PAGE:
https://www.idealsaddle.com/assets/brochures/Ideal_Dressage_Saddles.pdf

https://www.idealsaddle.com/catalogue/view/2/dressage-saddles

http://www.prestigeitaly.com/#

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Visualise your Inspiration!

Optimise your riding mindset.

Visualisations are a powerful part of a rider’s tool-kit. Often we don’t come across them until we reach an elite level in sport and I think this is a real shame. They are for every rider and can help with confidence as much as performance. Learning to use them is best done with the help of a professional because, to be really effective, they have to be a focused, multi-sensory experience in real-time. I have used them for more than a decade. Usually I would make use of the time before sleeping or just after waking to run through whatever aspects I have decided to focus on.

A few weeks ago I was chatting to a friend who uses similar techniques to help with her competitive career. She offered to send me a mp3 file that she had been using to good effect, so that I could try it out. This would be a bit different to what I had done before because the recording would guide me into a meditative state at the start. It would then focus on skill optimisation. Meditation has been a part of my life for some time. I try to make time for it on a daily basis. I find it calming and it gives me clarity of purpose through the day. I had never thought to combine it with my sports focused visualisations though. I really can’t believe that I didn’t put these two valuable ideas together before!

Become the rider you really want to be.

First of all the recording helped me to achieve the calm, soft focus state and then it began to guide me through the steps which would concentrate on skill development. This was exactly what my friend had told me would happen. What I was totally unprepared for though was the request for me to focus on a sports person in my field that I would choose as a role model. When I have been asked that question before, in a fully conscious state, I have always said Reiner Klimke. Of the many riders I admire, he is the person I always pick if I have to narrow it down to just one rider. But in a deep meditative state, not far off of a trance state, I chose a different rider. Without analysis, without any weighing up of possibilities, out of pure instinct my mind went to Uta Graf. My admiration for Reiner Klimke is undiminished but my subconscious had chosen differently to usual. Through the steps of the visualisation exercises I revealed to myself why I had chosen Uta to model myself on.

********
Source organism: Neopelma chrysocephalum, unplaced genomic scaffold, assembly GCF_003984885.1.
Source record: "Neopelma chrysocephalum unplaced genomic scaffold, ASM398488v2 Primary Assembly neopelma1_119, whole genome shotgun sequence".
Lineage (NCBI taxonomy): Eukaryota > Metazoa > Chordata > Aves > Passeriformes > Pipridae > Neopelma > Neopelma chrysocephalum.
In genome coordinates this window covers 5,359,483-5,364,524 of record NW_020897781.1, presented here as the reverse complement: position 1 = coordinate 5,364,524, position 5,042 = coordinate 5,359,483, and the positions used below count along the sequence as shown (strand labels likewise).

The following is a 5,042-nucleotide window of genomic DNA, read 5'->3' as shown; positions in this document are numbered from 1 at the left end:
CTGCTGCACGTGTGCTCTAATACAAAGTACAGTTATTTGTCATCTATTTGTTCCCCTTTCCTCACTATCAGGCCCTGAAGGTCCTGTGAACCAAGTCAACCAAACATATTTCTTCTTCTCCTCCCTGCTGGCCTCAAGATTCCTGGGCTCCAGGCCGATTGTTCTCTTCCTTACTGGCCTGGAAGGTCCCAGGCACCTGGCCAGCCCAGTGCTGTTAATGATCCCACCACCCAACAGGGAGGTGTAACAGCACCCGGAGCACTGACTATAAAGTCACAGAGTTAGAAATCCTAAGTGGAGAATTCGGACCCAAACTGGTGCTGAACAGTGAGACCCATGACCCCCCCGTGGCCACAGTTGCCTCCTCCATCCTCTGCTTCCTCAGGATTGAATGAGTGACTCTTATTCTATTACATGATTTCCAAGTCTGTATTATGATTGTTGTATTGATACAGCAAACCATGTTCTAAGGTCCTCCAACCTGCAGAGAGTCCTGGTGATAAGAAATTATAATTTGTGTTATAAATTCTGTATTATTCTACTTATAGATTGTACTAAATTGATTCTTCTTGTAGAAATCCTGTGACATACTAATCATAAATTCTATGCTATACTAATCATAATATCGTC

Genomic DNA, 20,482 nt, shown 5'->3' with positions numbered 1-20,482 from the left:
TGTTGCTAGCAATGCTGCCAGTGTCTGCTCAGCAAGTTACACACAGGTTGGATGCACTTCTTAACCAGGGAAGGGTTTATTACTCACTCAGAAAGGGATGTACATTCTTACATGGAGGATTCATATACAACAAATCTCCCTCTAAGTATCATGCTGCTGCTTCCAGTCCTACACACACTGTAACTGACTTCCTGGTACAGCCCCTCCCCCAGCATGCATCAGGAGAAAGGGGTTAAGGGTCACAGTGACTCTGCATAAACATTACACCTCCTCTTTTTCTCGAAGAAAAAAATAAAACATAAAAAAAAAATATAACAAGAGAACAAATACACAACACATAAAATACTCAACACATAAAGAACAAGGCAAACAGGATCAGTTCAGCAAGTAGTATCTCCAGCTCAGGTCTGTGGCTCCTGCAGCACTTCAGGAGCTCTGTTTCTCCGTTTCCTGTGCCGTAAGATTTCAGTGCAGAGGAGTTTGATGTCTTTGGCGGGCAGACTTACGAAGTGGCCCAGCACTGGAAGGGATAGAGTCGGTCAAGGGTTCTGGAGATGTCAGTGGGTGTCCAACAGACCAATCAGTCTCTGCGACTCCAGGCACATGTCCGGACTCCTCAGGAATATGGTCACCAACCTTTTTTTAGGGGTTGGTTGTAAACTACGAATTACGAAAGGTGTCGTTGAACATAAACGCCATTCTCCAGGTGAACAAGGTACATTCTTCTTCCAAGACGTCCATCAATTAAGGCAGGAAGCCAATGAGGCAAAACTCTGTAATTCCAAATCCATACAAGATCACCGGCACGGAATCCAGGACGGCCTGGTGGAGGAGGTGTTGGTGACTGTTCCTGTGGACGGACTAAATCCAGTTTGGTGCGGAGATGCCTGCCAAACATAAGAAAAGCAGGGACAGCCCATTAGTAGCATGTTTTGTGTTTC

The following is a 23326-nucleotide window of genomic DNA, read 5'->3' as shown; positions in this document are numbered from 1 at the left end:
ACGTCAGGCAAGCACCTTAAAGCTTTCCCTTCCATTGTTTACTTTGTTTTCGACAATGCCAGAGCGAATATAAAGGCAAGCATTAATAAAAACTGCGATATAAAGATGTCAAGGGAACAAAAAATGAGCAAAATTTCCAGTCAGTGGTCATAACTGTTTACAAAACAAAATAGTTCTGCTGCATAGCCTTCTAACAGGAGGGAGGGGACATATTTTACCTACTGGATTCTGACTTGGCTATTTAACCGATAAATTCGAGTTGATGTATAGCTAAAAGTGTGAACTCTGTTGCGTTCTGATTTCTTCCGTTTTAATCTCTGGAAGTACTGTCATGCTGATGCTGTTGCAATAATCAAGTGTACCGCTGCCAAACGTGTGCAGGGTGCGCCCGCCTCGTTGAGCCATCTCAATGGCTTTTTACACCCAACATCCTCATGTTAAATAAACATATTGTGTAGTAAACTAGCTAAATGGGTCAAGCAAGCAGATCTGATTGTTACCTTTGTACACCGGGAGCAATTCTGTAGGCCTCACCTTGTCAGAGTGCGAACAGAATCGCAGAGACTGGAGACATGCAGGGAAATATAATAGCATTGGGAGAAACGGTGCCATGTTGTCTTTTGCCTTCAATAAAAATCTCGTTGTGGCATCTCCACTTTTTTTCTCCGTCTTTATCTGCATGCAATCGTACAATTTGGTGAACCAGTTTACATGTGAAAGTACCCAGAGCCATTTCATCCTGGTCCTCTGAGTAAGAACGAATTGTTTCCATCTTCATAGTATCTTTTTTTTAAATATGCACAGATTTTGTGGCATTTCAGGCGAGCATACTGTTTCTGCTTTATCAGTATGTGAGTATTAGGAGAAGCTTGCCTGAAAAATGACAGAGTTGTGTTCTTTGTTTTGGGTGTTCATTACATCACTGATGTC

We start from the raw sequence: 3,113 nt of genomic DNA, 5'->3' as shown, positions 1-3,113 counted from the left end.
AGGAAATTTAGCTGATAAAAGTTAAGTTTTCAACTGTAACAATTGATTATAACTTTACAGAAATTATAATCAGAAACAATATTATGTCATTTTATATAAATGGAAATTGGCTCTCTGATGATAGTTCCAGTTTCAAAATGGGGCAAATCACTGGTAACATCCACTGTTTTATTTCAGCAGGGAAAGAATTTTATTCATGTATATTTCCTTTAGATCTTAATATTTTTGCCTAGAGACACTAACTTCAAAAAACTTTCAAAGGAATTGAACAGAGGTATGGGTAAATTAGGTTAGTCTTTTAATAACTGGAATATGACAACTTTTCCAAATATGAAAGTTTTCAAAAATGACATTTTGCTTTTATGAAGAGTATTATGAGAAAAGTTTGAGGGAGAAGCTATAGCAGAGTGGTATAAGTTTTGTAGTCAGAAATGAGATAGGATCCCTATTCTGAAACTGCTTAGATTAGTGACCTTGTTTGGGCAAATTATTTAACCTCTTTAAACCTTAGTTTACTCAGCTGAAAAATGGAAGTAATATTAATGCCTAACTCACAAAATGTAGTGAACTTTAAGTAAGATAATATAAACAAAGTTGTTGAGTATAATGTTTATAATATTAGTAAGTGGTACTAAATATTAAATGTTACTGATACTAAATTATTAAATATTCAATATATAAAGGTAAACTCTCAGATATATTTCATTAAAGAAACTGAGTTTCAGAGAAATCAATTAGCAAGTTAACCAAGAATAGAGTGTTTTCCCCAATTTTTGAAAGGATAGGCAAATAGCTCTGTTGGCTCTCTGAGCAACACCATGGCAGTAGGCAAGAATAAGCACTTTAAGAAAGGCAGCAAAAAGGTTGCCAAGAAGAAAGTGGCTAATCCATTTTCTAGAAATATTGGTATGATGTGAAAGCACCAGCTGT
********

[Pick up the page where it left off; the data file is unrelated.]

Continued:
I honestly could not say that I admire one of the above riders more than the other. It is not a question of that. I chose the one that I, as an individual, need to learn the most from right now. I have spent my entire adult life on a mission to sit, aid and train horses like Reiner Klimke. I admire the man more than I can say. What became clear was that I was not just choosing a rider for how they sit, for how they aid, for how they train. There are any number of fine examples I could have picked for those reasons. This had gone to a deeper part of my mind, where I knew I needed more joy and more expression in my riding. It will do me good to model my riding on Uta’s in so many ways, but what I need most I think is to smile like her when I am training! I need to be playful as much as I am perfectionist, to be fun, dynamic and positive. I had instinctively chosen a person with an irrepressible sense of joy in life and in riding, a person with a beautiful smile who laughs a lot.